Democrats are escalating calls to shut down the special House subcommittee investigating links between abortion providers and medical research involving human fetal tissue by likening the panel’s tactics to those of disgraced senator Joseph McCarthy.

During the two hearings held this year by the Select Investigative Panel, formed in October by House Republicans to probe allegations leveled in a well-publicized series of undercover videos, Democrats have invoked McCarthy’s name in decrying GOP investigators’ requests for the names of researchers and other personnel. But the comparison was amplified Friday by House Minority Leader Nancy Pelosi (D-Calif.), who appeared with more than a dozen colleagues to call for the panel’s shuttering.

“The Republicans’ … sole purpose has been to drive an outrageous campaign of misrepresentation and intimidation,” Pelosi said. “The Republicans’ Select Committee is engaged in abuses that have not been seen on Capitol Hill since the days of Joseph McCarthy.”

The comparison is a serious charge, invoking the Wisconsin Republican’s infamous pursuit of communists within the federal government between 1950 and 1954, based on what frequently turned out to be flimsy evidence, if not outright fabrication, as well as the parallel House investigation into the film industry during the same period where Hollywood figures were publicly pressured to “name names” — i.e., implicate others in wrongdoing.

“The purpose was to intimidate people from exercising their rights,” said Rep. Jerrold Nadler (D-N.Y.), a panel member, after being asked Friday to explain the parallels. “The purpose of these hearings seems to be to intimidate people — to intimidate clinics from performing abortions, to intimidate universities or clinics or anybody else from forwarding fetal tissue and to intimidate doctors from participating in any of this.”

The Democratic objections came days after the panel’s chairwoman, Rep. Marsha Blackburn (R-Tenn.), announced a new round of subpoenas targeting LeRoy Carhart, a provider of late-term abortions who has been a frequent target of antiabortion protests, some of them violent. The subpoenas appear to be trained on the 2013 death of a 29-year-old woman at Carhart’s clinic in Germantown, Md.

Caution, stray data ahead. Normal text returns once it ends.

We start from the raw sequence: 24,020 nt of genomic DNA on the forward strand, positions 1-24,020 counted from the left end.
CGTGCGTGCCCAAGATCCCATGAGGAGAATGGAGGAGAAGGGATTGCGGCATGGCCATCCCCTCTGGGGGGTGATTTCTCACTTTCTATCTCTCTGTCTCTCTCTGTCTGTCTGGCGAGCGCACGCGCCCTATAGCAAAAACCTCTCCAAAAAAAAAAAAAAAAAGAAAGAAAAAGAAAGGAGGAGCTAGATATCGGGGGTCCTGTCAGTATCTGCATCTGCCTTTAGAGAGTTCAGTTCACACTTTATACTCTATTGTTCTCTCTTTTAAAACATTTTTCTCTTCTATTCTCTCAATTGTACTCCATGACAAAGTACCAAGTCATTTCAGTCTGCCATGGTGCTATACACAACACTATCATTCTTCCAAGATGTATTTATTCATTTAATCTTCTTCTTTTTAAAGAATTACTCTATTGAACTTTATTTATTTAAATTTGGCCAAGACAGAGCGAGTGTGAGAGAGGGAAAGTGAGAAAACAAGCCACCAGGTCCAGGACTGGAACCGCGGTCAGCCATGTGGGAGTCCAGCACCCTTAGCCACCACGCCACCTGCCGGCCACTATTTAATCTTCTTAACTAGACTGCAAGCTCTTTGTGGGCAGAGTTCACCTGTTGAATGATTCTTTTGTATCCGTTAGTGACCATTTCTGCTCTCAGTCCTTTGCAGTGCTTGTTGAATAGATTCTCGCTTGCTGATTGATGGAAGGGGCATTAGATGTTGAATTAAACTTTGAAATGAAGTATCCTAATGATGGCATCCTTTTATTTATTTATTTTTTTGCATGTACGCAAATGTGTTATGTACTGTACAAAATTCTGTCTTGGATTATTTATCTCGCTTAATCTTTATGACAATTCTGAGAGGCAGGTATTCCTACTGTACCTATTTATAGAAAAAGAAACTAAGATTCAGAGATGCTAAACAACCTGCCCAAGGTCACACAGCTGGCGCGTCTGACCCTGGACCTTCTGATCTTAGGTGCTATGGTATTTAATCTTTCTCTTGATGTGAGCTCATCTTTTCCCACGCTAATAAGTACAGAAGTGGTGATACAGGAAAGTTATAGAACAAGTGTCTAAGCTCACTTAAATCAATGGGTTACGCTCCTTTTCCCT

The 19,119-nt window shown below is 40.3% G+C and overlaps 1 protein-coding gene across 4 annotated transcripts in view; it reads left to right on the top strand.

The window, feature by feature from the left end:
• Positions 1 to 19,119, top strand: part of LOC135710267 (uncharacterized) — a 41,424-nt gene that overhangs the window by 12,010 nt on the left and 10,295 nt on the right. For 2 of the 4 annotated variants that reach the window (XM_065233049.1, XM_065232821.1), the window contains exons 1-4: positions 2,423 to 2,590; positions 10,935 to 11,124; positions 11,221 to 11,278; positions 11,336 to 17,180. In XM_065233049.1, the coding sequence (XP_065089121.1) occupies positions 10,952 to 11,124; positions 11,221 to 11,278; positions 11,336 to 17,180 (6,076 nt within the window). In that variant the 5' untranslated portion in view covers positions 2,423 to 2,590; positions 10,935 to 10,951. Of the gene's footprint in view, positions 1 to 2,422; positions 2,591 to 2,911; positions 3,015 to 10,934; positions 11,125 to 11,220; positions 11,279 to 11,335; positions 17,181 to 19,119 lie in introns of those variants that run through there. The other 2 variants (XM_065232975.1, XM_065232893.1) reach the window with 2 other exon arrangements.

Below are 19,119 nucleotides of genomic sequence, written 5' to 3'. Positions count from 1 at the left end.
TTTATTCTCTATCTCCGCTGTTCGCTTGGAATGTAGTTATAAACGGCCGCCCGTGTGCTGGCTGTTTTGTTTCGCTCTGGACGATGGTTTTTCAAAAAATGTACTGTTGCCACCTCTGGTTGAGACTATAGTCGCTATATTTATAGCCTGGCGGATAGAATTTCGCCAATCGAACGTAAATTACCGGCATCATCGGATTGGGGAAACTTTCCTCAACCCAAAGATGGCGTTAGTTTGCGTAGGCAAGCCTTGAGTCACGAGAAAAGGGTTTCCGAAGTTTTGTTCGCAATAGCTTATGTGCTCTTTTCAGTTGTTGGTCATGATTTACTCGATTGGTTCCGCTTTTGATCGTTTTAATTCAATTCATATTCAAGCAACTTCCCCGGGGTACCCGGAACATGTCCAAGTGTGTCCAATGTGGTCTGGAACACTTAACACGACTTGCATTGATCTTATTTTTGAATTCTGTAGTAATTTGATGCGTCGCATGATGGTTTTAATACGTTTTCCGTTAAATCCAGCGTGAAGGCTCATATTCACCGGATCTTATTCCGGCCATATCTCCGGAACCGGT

Maryland’s state medical examiner concluded that the woman died of a rare blood condition and did not suggest she was improperly treated at Carhart’s clinic; the state health department found “no deficiencies” in her care at the clinic, and the Maryland Board of Physicians declined to take any action against Carhart following an investigation. The Board of Physicians was among the parties subpoenaed, along with two Maryland hospitals, the Montgomery County police and fire departments, and Carhart himself.

Blackburn, in a statement, said Carhart deserved further scrutiny: “Reports regarding the Germantown clinic are deeply troubling, both for the sake of babies whose lives are ended so close to — and possibly even after — birth, and for the sake of the women who have been rushed from that clinic to the hospital with increasing frequency.”

But the Democrats, speaking Friday, said Blackburn’s decision to publicize Carhart’s name was outrageous and amounted to an intimidation campaign aimed at stifling practices that are legal under federal and state law. The criticism comes after months of tension between Republicans and Democrats on the panel over previous subpoenas that sought records from universities, hospitals and private firms involved in fetal tissue research, including names of the personnel involved in those activities.

The lists of names — which Democrats fear could be used as a target list for antiabortion extremists — has driven the most serious accusations. “We see no reason why the panel needs to amass a dangerous database of names in order to complete its work,” said Rep. Jan Schakowsky (D-Ill.), the ranking Democrat on the panel, adding that Blackburn’s “unjustified demand to name names goes beyond the bullying and abusive behavior of Senator Joe McCarthy, because she is putting people’s lives, not just their livelihoods, at risk.”

Mike Reynard, a spokesman for Blackburn, said the panel is focused on carrying out a mission that includes examining whether human fetal tissue is being sold at a profit in violation of federal law. He pointed to an April 20 panel hearing where three former Justice Department prosecutors suggested that the panel should review financial records from various parties to investigate potential violations.

“While the majority members of the Panel are busy pursuing those records, all that can be heard from the Democrats is the same old tired rhetoric designed to distract from getting to the truth,” Reynard said.

Tensions between the Republicans and Democrats on the panel have flared behind closed doors, including in private depositions. An interview of an unnamed witness this month prompted dueling letters — one from Blackburn to Schakowsky warning Democrats against creating an unofficial transcript of the deposition; the other from Schakowsky to the House clerk requesting the preservation of deposition audio recordings, citing “concerns about possible misconduct.”

Democrats also sent a five-page letter to House Speaker Paul D. Ryan (R-Wis.) on Thursday, alleging a “serious abuse of congressional power” and requesting the panel’s disbanding.

AshLee Strong, a spokeswoman for Ryan, said Monday that the speaker “supports the Select Committee’s continued efforts to protect infant lives.”